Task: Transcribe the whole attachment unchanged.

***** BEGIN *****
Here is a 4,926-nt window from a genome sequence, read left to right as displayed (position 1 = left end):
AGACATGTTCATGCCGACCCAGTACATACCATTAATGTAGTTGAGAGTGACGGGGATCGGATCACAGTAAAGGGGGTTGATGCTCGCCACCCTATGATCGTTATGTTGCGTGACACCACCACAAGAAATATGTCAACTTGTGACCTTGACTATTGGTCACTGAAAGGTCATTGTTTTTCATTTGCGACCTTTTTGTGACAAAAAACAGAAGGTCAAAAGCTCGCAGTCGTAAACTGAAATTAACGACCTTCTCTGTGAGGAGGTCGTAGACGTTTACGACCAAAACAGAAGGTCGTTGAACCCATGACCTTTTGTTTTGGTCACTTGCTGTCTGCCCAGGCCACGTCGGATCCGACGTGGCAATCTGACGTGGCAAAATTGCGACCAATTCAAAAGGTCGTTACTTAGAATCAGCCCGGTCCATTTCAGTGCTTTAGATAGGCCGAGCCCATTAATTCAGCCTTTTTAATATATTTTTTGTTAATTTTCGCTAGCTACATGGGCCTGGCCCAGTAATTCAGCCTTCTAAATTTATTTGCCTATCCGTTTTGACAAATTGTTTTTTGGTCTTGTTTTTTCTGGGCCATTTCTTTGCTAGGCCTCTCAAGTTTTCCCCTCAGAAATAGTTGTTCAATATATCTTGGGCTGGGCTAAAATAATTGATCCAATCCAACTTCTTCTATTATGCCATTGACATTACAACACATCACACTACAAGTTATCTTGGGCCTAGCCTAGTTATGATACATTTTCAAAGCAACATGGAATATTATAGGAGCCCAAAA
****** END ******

Here is a 4,926-nt window from a genome sequence, read left to right as displayed (position 1 = left end):
AGACATGTTCATGCCGACCCAGTACATACCATTAATGTAGTTGAGAGTGACGGGGATCGGATCACAGTAAAGGGGGTTGATGCTCGCCACCCTATGATCGTTATGTTGCGTGACACCACCACAAGAAATATGTCAACTTGTGACCTTGACTATTGGTCACTGAAAGGTCATTGTTTTTCATTTGCGACCTTTTTGTGACAAAAAACAGAAGGTCAAAAGCTCGCAGTCGTAAACTGAAATTAACGACCTTCTCTGTGAGGAGGTCGTAGACGTTTACGACCAAAACAGAAGGTCGTTGAACCCATGACCTTTTGTTTTGGTCACTTGCTGTCTGCCCAGGCCACGTCGGATCCGACGTGGCAATCTGACGTGGCAAAATTGCGACCAATTCAAAAGGTCGTTACTTAGAATCAGCCCGGTCCATTTCAGTGCTTTAGATAGGCCGAGCCCATTAATTCAGCCTTTTTAATATATTTTTTGTTAATTTTCGCTAGCTACATGGGCCTGGCCCAGTAATTCAGCCTTCTAAATTTATTTGCCTATCCGTTTTGACAAATTGTTTTTTGGTCTTGTTTTTTCTGGGCCATTTCTTTGCTAGGCCTCTCAAGTTTTCCCCTCAGAAATAGTTGTTCAATATATCTTGGGCTGGGCTAAAATAATTGATCCAATCCAACTTCTTCTATTATGCCATTGACATTACAACACATCACACTACAAGTTATCTTGGGCCTAGCCTAGTTATGATACATTTTCAAAGCAACATGGAATATTATAGGAGCCCAAAA